South Africa seeks solutions to expected corn shortage

South Africa seeks solutions to expected corn shortage

With home-grown corn forecast to be in short supply this season due to drought, South Africa is considering import tariffs and relaxing rules on GM crops

While South African corn farmers are calling for a tariff on imports of the grain in order to protect local producers, the nation’s grain millers are opposed to any such move, saying it would push up food prices for consumers.

The country’s grain-milling body, Grain SA, called on South Africa’s International Trade Administration Commission (ITAC) in August to revise the current formula for the duty that gives local farmers protection, CEO Jannie de Villiers told Bloomberg.

Currently, the tariff would be applied to each ton of corn imported when the index price in Chicago falls below US$110 (ZAR1,700) per ton. This last happened 10 years ago but it could recur as recent strong global harvests have the index price at US$145 per ton.

If a new duty were to be imposed, local milling and production costs would rise, said National Chamber of Milling Executive Director Boikanyo Mokgatle.

While the corn price in the U.S. is low, the worst drought in South Africa since records began has more than doubled the corn price there since the start of the year. South Africa is usually a net exporter of corn but it might need to import this season in order to meet demands for both white corn (used to make a staple food) and the yellow corn for animal feed.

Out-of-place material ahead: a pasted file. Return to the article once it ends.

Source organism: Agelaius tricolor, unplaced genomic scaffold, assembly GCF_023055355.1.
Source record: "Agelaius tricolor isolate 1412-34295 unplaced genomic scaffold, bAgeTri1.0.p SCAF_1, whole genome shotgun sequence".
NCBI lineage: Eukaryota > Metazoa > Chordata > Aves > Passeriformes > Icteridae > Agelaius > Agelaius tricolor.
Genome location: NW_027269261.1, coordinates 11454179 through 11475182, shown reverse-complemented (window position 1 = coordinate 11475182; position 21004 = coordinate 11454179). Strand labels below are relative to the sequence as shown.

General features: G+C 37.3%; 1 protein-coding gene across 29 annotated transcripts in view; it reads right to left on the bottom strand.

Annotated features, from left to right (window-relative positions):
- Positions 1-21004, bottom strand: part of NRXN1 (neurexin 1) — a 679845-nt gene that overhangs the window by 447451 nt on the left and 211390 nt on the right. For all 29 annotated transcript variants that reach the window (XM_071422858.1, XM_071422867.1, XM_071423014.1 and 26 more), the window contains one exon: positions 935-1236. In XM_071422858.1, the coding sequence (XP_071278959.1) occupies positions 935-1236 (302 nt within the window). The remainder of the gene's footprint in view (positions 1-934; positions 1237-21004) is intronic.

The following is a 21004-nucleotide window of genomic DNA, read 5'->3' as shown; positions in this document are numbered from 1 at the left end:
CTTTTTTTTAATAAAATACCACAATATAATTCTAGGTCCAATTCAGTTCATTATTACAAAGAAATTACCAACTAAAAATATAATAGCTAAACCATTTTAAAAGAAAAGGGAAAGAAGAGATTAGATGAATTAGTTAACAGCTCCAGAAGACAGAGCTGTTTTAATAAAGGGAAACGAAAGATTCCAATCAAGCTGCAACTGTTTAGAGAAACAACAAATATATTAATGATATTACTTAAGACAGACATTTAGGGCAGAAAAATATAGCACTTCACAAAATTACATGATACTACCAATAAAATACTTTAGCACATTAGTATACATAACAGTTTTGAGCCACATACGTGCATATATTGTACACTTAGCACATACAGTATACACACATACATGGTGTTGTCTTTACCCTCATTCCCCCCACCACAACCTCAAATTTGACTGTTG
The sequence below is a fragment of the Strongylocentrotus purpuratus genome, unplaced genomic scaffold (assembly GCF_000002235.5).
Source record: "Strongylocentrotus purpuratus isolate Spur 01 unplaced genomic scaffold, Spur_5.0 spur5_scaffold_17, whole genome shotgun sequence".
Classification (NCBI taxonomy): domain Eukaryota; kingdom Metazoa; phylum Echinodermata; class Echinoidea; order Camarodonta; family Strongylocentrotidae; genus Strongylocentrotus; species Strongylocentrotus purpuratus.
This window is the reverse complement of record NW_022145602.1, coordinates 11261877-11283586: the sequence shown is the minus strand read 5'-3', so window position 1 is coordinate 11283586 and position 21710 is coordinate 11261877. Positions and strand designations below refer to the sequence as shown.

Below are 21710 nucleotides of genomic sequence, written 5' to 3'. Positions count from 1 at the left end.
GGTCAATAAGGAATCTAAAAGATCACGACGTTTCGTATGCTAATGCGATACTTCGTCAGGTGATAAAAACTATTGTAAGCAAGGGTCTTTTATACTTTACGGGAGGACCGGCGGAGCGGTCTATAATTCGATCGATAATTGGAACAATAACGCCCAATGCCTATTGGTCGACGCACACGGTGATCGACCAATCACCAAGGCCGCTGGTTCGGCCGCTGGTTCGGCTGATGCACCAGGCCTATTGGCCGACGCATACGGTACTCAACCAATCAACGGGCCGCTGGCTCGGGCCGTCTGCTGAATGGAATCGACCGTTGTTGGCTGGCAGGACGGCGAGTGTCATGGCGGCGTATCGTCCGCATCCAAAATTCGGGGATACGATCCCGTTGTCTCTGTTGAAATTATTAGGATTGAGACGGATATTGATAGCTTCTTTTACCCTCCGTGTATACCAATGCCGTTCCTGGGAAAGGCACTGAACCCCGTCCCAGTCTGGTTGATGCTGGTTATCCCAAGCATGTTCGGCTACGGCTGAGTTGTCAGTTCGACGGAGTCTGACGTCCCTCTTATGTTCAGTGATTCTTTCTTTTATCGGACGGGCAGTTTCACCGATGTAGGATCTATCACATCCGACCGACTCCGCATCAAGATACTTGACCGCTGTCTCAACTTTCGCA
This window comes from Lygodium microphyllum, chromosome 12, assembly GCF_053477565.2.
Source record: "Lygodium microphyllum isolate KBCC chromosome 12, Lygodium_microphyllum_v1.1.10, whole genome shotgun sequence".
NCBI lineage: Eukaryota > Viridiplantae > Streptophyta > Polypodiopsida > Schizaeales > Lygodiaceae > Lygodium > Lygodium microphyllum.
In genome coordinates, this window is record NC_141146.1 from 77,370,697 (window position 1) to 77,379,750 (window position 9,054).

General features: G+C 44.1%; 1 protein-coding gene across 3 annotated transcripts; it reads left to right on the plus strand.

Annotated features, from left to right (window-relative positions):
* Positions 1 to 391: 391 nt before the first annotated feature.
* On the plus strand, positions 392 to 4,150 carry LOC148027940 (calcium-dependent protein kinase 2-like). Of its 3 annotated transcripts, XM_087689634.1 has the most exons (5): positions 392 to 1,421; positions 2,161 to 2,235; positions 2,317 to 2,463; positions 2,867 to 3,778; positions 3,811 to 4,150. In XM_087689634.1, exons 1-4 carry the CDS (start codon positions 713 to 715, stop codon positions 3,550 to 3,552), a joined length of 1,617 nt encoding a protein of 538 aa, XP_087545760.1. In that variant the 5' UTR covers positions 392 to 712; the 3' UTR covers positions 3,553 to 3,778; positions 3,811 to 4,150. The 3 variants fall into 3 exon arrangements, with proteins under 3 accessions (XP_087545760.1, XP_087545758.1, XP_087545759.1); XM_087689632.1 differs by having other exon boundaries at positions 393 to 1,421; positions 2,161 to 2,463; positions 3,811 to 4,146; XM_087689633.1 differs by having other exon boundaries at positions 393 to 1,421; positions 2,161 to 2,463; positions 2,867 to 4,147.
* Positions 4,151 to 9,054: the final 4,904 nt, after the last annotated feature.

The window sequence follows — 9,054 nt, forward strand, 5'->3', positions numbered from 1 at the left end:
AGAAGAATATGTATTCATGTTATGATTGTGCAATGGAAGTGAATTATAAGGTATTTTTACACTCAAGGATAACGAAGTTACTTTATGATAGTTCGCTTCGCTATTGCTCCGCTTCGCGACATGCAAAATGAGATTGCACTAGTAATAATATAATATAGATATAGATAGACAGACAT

“We are vehemently opposed to instituting any attempt to put in a tariff,” Mokgatle said in an interview at Bloomberg’s Johannesburg office. “Why do we need protection with a commodity that we are so self-sufficient with? We cannot shy away from the fact that it could actually end up being a cost to the consumer.”

“Almost all the big maize-exporting countries’ governments are subsidizing their farmers, it is common knowledge,” de Villiers told Bloomberg. “South African farmers get almost no assistance from government and we have requested that we get protection against these governments.”

South Africa looks likely to harvest its smallest crop since 2007 due to the drought caused by the El Nino weather pattern.

"It remains government’s responsibility to balance the interest of consumers and producers," De Villiers said.

Move to relax rules on GM crops

According to a new report in AFK Insider, South Africa is looking to relax rules on genetically modified crops such as corn to help improve yields and avert the looming food crisis.

South African corn forecast

The International Grain Council (IGC) forecasts South Africa’s corn harvest at 7.5 million metric tons (mmt) for the current season, which compares with an estimated 10.6 mmt last year and 15.0 mmt for 2013-14. In most recent years, South Africa has not needed to import corn but IGC puts its requirement at 1.8 mmt for 2015-16, and even this volume looks unlikely to meet the country’s total demand, based on recent years’ usage.

The challenging conditions for South Africa could also affect neighboring countries that usually import its surplus corn but are also suffering severe drought. The IGC forecast for South African corn exports is just 0.2 mmt for the current season. Most years, it has exceeded 2.0mmt.

Corn forecast for Zimbabwe, Zambia

Zimbabwe is forecast to harvest just 200,000 mt corn this year, its lowest crop since 1961, according to a recent report in the country’s Independent , while it requires between 1.1 mmt and 2.0 mmt. Zimbabwe traditionally relies on South Africa and Zambia for the corn needed to make a staple food but in Zambia too, the crop is forecast to be 30 percent lower than the previous year due to the dry conditions.